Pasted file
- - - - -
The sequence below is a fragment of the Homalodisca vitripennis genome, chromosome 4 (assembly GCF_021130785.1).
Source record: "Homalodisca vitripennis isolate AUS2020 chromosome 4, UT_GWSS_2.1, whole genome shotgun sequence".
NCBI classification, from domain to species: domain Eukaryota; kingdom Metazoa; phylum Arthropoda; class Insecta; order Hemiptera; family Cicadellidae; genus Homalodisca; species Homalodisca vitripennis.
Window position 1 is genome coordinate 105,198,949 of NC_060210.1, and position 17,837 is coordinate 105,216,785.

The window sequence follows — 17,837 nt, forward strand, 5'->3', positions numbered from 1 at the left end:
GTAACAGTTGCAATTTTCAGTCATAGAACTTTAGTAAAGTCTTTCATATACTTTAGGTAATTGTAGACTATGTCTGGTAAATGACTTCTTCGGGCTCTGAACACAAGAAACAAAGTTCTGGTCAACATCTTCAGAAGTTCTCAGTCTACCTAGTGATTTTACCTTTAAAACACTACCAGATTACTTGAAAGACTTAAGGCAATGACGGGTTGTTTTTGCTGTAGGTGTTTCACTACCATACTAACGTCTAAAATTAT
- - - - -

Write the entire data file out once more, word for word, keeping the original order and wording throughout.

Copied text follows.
The sequence below is a fragment of the Homalodisca vitripennis genome, chromosome 4 (assembly GCF_021130785.1).
Source record: "Homalodisca vitripennis isolate AUS2020 chromosome 4, UT_GWSS_2.1, whole genome shotgun sequence".
NCBI classification, from domain to species: domain Eukaryota; kingdom Metazoa; phylum Arthropoda; class Insecta; order Hemiptera; family Cicadellidae; genus Homalodisca; species Homalodisca vitripennis.
Window position 1 is genome coordinate 105,198,949 of NC_060210.1, and position 17,837 is coordinate 105,216,785.

The window sequence follows — 17,837 nt, forward strand, 5'->3', positions numbered from 1 at the left end:
GTAACAGTTGCAATTTTCAGTCATAGAACTTTAGTAAAGTCTTTCATATACTTTAGGTAATTGTAGACTATGTCTGGTAAATGACTTCTTCGGGCTCTGAACACAAGAAACAAAGTTCTGGTCAACATCTTCAGAAGTTCTCAGTCTACCTAGTGATTTTACCTTTAAAACACTACCAGATTACTTGAAAGACTTAAGGCAATGACGGGTTGTTTTTGCTGTAGGTGTTTCACTACCATACTAACGTCTAAAATTAT